Enable or Disable Security Questions in Windows 10/11

Published by Nyau Wai Hoe - Updated on

If you forget your Windows password, it can be a huge problem. Prior to the Windows 10 April update, if you forgot your password, you would lose access to your local user account. There was no way to retrieve the forgotten password. However, Microsoft introduced a new feature in this update called Security Questions for local accounts, which allows you to set up questions and answers that you can use to recover your account.

The feature is still available in Windows 11, so whether you’re using the latest version of Windows or still on Windows 10, you can use security questions to keep your local account secure.

Enable security questions in Windows 10

To add security questions to Windows 10 local account, follow the steps below.

  1. Go to Start menu.
  2. Click on Settings (the gear icon on the left).
  3. Select Accounts.Windows account settings
  4. From the left pane, select Sign-in options.
  5. Under Password, click on Update your security questions.
  6. You’ll be prompted to set up 3 questions and answers.
  7. Choose your preferred questions and provide answers that you will always remember.Enable or Disable Security Questions Windows 10/11

Once you’ve set up your desired questions and answers, the next time you restart your computer, you should see a Reset password link below the password field. Clicking on this link will allow you to reset your password by answering the security questions you set up earlier.

Reset password Windows

Manage security questions in Windows 11

Unfortunately, Microsoft has removed the option to set up security questions through the Settings menu in Windows 11. However, you can still enable this feature on your local account using a workaround. Follow these steps to do so:

  1. Press and hold the Windows key and then press R to open the Run dialog box.
  2. Type the following command into the Open field: ms-cxh://setsqsalocalonly and press Enter.
  3. When prompted, enter your local account password.
  4. Follow the prompts to set up your security questions and answers.

Once you’ve set up your the questions answers, you can use them to reset your local account’s password if you ever forget it.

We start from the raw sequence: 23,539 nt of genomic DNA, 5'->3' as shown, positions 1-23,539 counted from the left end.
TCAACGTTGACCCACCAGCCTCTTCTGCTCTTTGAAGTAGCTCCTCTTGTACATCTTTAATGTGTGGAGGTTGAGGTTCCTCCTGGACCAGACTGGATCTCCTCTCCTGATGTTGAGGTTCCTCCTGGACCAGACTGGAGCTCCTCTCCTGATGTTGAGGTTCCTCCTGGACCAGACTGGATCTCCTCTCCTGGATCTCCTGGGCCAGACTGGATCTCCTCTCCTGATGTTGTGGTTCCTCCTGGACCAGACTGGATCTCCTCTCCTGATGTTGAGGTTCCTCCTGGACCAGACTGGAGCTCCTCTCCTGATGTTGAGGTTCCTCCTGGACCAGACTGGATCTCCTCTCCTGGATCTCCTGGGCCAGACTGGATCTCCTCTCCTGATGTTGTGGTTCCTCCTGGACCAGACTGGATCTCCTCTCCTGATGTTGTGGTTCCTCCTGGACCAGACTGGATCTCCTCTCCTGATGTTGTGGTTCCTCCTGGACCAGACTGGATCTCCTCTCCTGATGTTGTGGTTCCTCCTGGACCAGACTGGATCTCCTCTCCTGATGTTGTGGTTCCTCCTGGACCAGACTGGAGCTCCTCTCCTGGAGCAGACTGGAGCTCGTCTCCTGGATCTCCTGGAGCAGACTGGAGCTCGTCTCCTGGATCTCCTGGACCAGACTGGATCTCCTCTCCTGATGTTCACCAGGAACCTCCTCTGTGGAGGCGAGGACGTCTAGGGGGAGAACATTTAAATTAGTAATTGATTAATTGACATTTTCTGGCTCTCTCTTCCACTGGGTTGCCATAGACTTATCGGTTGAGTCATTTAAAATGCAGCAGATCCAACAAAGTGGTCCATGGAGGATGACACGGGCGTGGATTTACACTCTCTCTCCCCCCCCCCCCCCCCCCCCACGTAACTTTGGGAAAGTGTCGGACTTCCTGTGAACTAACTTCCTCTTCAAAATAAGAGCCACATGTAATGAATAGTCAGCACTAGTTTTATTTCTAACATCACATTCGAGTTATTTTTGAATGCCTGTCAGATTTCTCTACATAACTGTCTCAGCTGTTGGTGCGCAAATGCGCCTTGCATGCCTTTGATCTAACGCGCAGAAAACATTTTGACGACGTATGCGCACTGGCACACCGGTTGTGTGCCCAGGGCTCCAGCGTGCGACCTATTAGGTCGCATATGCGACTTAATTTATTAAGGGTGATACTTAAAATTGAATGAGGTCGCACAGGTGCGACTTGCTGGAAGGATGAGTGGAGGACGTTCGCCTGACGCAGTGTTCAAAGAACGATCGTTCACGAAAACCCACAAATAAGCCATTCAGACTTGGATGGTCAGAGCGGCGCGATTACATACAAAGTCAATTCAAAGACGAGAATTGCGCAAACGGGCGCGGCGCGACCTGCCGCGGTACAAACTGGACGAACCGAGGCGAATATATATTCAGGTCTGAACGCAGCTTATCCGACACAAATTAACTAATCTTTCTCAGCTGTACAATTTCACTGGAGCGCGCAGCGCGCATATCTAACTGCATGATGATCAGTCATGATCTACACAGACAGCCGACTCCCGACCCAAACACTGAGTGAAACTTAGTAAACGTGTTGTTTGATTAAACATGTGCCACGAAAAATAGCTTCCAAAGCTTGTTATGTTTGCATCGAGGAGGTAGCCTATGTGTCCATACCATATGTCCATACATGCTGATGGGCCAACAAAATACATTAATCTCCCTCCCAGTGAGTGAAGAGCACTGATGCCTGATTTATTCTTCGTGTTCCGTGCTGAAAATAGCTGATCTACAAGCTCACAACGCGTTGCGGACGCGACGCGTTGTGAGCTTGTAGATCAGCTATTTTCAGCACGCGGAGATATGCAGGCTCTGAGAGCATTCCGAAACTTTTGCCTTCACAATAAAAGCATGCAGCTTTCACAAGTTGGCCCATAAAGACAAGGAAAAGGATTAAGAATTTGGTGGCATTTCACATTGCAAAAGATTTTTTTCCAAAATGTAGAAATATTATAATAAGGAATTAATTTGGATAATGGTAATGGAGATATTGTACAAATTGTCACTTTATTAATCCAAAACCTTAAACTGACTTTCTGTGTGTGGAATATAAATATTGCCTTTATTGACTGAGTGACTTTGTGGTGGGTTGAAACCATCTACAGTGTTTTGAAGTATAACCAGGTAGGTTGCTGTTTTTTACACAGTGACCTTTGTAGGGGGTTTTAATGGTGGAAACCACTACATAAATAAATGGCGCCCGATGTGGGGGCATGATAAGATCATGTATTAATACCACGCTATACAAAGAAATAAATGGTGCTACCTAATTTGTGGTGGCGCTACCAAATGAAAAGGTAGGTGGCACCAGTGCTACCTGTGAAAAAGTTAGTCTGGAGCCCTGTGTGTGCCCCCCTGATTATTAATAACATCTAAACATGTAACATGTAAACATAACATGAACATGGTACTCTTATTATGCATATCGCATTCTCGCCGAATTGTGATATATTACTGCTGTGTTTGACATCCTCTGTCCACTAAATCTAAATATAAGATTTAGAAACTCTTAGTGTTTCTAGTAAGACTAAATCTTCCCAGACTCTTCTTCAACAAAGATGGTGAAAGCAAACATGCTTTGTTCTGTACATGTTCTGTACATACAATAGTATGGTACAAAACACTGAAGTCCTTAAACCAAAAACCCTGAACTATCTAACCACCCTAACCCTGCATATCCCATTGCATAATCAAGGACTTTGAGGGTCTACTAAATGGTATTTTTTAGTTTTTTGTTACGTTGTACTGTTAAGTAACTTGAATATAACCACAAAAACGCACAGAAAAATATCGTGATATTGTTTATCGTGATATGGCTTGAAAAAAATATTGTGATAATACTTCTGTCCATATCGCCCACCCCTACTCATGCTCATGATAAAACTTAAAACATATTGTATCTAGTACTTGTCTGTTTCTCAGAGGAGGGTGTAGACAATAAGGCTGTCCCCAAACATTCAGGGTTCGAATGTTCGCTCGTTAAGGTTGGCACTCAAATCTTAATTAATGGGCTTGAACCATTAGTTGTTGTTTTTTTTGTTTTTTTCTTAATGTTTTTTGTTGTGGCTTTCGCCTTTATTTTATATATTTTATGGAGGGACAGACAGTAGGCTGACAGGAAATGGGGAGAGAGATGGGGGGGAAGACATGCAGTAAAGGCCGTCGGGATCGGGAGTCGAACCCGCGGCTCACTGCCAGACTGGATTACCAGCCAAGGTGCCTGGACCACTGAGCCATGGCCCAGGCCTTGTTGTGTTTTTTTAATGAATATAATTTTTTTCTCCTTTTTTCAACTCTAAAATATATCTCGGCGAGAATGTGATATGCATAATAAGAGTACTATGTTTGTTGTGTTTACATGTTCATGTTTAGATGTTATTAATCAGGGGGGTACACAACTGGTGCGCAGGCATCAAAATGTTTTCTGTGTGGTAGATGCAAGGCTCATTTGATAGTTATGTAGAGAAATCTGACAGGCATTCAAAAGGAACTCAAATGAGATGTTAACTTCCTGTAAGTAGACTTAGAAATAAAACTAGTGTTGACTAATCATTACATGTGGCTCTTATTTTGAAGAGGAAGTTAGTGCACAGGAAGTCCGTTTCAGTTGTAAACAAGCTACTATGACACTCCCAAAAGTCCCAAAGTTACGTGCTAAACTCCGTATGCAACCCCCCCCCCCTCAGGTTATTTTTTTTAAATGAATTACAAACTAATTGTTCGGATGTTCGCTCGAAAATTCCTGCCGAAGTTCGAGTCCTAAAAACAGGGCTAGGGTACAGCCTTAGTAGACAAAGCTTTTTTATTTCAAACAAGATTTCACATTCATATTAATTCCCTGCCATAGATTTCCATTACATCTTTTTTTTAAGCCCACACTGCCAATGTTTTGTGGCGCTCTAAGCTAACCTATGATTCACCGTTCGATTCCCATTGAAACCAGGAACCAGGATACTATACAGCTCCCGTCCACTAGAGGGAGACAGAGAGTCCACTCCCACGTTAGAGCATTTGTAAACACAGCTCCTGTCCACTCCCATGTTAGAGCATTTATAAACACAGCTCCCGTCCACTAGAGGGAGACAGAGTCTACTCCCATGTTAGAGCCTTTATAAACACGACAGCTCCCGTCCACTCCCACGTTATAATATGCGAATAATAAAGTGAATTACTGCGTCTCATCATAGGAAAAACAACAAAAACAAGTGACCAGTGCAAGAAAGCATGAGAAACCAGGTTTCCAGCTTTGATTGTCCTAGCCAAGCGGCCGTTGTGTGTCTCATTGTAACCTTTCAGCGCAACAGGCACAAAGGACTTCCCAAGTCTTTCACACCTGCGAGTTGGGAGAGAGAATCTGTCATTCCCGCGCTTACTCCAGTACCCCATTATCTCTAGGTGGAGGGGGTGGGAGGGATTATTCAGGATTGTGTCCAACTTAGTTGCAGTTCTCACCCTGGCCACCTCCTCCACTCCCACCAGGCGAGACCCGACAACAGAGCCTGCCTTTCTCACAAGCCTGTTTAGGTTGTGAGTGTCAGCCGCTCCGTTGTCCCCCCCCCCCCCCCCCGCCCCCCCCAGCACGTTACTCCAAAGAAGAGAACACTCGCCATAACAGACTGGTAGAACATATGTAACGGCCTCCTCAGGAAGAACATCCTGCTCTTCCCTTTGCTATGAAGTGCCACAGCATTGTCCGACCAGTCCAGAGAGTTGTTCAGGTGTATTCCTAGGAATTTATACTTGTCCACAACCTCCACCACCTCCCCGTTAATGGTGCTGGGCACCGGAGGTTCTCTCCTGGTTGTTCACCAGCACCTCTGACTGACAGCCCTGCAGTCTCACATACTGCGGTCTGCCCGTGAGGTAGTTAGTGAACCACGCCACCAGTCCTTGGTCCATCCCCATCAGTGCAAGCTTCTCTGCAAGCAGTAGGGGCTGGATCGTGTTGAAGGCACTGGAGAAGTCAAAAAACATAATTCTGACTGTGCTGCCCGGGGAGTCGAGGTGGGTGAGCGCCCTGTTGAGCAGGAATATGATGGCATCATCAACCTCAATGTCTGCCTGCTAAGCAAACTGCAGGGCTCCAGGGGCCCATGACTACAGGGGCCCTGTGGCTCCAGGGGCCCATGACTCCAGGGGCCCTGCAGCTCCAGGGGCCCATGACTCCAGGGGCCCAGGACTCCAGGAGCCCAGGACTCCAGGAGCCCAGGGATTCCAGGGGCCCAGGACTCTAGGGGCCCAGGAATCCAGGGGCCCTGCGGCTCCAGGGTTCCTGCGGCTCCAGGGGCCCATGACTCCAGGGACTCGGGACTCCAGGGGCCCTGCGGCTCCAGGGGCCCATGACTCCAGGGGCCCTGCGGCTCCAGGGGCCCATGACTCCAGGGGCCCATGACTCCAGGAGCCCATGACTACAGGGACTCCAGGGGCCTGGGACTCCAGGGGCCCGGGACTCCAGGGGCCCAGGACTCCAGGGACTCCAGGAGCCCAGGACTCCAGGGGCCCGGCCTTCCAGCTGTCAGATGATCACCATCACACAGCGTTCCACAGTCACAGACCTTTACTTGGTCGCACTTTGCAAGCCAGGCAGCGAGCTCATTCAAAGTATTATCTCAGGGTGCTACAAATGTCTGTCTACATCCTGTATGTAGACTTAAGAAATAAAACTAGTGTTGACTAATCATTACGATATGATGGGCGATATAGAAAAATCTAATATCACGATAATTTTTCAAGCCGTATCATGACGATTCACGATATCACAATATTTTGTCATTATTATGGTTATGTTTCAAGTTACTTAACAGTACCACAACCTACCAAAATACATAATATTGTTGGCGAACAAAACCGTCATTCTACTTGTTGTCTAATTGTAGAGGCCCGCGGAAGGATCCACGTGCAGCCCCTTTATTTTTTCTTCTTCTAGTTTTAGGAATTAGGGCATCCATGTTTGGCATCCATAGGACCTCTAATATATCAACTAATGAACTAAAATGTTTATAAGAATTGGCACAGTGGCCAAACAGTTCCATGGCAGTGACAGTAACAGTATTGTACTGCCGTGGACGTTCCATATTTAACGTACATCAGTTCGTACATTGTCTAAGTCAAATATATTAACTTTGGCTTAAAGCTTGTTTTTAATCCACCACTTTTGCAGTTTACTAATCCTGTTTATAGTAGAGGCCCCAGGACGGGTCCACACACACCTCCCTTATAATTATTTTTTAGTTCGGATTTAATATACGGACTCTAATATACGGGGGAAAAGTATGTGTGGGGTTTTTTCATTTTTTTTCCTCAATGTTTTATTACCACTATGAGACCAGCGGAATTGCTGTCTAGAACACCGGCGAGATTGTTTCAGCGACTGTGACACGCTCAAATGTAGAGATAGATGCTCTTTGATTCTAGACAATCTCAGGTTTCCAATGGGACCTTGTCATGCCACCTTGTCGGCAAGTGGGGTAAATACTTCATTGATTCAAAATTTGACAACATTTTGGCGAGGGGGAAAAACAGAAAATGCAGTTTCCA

Disable security questions in Windows 11 or 10

To remove security questions from your Windows 11/10 local user account, go to the “Settings > Accounts > Sign-in options > Update your security questions” as described earlier. Simply remove all the questions and answers you have set up previously.

Update: It appears that we can no longer remove security questions in this way. The only way to remove them is by removing your password first. Then, press CTRL + ALT + DEL and select “Change a password.” When prompted to enter your old password, leave the field blank and enter your new password. However, this method is not guaranteed to work.

If you have just installed Windows 10 or 11, and it prompts you to set up your local account and password during the Out of Box Experience (OOBE) wizard, select to set it up later. Once in Windows, press CTRL + ALT + DEL and select “Change a password.” This way, you can set a password for your local account without going through the “add security questions” process.

Can’t find the option when using Microsoft account

To be able to see the security questions option, you have to sign in to Windows with a local account. Otherwise, if you’re logged in with a Microsoft account, the security questions feature will be hidden. That is because Microsoft account has its own way for forgotten password retrieval.

How to change the questions and answers

To change your security questions and answers on Windows 10 or 11, simply follow these steps:

  1. Log in to your local account.
  2. Go to Settings > Accounts > Sign-in options > Update your security questions.
  3. Select other questions as you like and provide a new answer for each of the questions.
  4. Click OK to save the changes.

With these simple steps, you can enable, disable, and manage your security questions in Windows 10 and 11, making it easier to keep your local account secure and recover your account if you ever forget your password.

Categories: Windows 10

Nyau Wai Hoe
Nyau Wai Hoe is the Founder and Chief Editor of WindowsDigitals.com. With a degree in software engineering and over 12 years of experience in the tech support industry, Nyau has established himself as an expert in the field, with a primary focus on the Microsoft Windows operating system. As a tech enthusiast, he loves exploring new technologies and leveraging them to solve real-life problems.

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